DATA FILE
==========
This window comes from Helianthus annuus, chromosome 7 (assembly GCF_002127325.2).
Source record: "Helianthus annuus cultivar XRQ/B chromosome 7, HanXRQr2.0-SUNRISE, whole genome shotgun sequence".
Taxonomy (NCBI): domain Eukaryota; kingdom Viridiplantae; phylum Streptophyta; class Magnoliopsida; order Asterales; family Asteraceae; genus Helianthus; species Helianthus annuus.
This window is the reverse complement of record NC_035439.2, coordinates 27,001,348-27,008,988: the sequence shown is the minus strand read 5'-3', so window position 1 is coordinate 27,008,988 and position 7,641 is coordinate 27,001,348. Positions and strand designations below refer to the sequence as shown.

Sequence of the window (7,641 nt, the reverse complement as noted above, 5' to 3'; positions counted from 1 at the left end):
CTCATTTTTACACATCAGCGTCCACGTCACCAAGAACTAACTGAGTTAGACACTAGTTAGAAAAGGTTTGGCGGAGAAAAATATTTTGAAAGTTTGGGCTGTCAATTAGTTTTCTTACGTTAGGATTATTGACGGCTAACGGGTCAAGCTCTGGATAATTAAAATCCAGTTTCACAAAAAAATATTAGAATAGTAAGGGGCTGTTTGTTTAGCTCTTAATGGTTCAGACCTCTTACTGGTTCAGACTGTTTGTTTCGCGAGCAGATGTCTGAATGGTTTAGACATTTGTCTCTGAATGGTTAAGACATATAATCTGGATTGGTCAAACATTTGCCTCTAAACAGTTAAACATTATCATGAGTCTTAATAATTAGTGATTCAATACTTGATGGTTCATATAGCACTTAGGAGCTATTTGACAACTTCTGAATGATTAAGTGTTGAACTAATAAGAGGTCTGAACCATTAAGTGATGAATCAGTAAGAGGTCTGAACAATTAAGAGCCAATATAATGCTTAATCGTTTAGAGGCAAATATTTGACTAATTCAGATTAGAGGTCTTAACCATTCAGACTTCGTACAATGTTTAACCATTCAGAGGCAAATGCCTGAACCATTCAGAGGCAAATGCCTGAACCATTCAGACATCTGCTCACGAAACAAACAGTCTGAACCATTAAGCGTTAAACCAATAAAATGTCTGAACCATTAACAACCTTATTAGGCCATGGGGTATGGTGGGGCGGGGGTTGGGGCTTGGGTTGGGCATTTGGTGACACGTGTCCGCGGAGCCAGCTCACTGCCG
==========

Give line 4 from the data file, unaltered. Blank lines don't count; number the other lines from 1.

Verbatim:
This window is the reverse complement of record NC_035439.2, coordinates 27,001,348-27,008,988: the sequence shown is the minus strand read 5'-3', so window position 1 is coordinate 27,008,988 and position 7,641 is coordinate 27,001,348. Positions and strand designations below refer to the sequence as shown.